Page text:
• Reviews and references. Reviews are written by guests only after the stay, whereas references are endorsements that both hosts and guests can receive from friends at any time. A user can write a reference only when one is requested.

  • Superhost certification. This helps travelers discover places by hosts with good reputations who have minimum 4.8 ratings, a 90% positive response rate, over ten stays per year, and no cancellations.

  • Social connections. Users can find places to rent from hosts who are Facebook friends or friends of friends, and can see if a Facebook friend has reviewed a host. This feature makes users more confident about booking. To enable social connections, Airbnb integrated with Facebook’s Graph API, which represents Facebook objects and the connections between them.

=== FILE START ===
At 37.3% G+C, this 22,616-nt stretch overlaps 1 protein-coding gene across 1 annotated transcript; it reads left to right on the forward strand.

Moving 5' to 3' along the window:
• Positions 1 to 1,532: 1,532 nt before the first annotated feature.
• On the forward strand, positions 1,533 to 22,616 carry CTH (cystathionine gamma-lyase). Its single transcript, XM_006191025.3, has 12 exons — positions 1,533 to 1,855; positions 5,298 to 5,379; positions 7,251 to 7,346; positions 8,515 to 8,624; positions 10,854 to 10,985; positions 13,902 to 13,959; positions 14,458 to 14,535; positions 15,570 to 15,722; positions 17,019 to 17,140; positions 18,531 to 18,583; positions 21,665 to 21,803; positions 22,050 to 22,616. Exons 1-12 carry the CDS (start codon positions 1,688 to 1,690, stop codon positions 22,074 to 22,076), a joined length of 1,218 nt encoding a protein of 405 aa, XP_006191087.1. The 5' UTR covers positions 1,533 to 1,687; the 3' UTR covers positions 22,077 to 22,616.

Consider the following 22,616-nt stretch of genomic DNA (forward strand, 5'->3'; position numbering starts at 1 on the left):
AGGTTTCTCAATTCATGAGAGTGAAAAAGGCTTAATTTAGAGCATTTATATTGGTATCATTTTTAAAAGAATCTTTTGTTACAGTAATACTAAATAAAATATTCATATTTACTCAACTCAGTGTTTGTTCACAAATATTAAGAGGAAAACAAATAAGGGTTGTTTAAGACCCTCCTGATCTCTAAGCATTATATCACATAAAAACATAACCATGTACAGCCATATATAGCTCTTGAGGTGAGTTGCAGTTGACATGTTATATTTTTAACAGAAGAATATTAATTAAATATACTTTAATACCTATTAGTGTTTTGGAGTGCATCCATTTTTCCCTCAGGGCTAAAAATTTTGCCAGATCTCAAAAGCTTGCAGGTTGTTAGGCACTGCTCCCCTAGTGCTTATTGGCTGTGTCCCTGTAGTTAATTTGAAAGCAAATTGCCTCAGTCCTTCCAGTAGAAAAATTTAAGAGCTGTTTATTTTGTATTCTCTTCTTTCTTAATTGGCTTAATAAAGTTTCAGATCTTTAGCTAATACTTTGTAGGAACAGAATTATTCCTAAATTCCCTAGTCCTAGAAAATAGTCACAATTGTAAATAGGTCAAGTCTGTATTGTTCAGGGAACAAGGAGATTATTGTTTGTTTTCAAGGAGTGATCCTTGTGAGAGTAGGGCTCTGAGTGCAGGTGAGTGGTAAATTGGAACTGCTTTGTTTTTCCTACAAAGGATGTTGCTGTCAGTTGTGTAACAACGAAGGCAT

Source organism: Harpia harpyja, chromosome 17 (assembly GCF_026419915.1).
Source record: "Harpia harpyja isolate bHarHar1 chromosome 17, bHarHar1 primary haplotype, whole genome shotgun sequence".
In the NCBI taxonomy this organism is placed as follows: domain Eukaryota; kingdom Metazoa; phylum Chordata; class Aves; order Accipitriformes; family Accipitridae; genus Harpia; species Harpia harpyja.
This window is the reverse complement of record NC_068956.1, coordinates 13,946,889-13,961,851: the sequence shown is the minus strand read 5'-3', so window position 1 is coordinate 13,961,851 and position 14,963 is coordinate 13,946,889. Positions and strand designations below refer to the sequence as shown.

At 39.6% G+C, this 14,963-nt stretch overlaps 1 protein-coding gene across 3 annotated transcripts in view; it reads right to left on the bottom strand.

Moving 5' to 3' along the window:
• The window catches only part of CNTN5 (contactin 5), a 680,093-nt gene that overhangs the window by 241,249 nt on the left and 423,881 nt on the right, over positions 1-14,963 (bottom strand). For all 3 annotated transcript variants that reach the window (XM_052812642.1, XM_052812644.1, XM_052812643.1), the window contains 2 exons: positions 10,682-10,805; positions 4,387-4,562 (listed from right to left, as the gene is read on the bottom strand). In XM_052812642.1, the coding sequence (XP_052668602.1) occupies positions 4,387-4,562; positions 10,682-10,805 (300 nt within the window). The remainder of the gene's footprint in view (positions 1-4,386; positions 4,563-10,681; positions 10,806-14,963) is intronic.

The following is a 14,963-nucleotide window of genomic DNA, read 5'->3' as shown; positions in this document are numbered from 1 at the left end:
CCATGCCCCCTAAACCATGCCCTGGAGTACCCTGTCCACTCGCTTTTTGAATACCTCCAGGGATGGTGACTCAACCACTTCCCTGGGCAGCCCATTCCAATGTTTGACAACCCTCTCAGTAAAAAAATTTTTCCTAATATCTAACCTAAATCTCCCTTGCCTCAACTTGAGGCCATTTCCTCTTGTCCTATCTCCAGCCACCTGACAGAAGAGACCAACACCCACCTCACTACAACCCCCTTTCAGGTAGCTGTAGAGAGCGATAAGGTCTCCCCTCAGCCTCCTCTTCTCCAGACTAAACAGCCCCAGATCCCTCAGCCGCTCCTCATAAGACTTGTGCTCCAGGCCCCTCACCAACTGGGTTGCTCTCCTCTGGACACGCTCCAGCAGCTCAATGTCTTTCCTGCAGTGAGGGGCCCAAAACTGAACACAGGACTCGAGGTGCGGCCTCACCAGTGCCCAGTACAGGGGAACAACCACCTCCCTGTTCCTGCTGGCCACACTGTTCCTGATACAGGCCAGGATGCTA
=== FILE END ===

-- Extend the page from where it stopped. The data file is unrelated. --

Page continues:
• $1,000,000 Host Guarantee. Airbnb provides up to $1 million in compensation to hosts should their property be damaged by guests. 

  • Verified images. Hosts are offered the option of having photographers take photos of their accommodation for free. If a host opts to do this, the photographs taken will be included in their listings with the tag “ Verified Photo.”

When Airbnb had only just launched, New Yorkers did a poor job of presenting their listings. That’s why the co-founders went door to door taking professional pictures of every apartment registered on the platform. This resulted in Airbnb’s revenue in the city doubling.

Reliability & scalability

Airbnb currently has about 150 million active users worldwide, and all of them enjoy a stable and quick platform. The secret behind this reliability is a properly developed platform architecture.